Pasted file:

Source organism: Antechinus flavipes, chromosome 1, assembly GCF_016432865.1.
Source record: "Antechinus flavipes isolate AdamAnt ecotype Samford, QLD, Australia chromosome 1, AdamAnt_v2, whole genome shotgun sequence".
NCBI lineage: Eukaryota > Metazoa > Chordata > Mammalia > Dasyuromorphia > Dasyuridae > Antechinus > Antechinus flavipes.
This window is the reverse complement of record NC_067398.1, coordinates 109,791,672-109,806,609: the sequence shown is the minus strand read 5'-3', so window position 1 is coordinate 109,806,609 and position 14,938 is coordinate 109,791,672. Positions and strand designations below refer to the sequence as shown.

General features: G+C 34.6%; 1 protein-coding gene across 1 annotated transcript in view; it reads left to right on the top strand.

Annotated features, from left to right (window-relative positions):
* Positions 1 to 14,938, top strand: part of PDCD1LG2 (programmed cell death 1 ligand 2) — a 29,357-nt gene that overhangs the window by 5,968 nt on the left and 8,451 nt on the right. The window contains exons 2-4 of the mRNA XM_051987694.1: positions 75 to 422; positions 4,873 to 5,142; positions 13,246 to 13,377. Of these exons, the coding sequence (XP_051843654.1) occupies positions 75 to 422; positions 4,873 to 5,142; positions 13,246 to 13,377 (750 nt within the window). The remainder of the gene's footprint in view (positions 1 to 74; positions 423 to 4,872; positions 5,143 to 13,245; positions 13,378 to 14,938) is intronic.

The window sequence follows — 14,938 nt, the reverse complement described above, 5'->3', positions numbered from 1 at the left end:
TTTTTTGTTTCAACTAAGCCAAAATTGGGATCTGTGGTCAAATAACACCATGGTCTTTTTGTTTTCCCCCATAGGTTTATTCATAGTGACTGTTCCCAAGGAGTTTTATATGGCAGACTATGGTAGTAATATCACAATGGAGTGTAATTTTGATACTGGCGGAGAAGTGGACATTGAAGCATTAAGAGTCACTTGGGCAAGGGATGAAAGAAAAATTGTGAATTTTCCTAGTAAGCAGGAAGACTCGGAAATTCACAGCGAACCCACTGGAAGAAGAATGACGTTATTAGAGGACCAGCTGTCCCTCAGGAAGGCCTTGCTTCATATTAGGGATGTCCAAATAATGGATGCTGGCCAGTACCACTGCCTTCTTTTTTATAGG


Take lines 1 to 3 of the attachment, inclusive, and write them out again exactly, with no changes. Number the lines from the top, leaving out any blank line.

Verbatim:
Source organism: Antechinus flavipes, chromosome 1, assembly GCF_016432865.1.
Source record: "Antechinus flavipes isolate AdamAnt ecotype Samford, QLD, Australia chromosome 1, AdamAnt_v2, whole genome shotgun sequence".
NCBI lineage: Eukaryota > Metazoa > Chordata > Mammalia > Dasyuromorphia > Dasyuridae > Antechinus > Antechinus flavipes.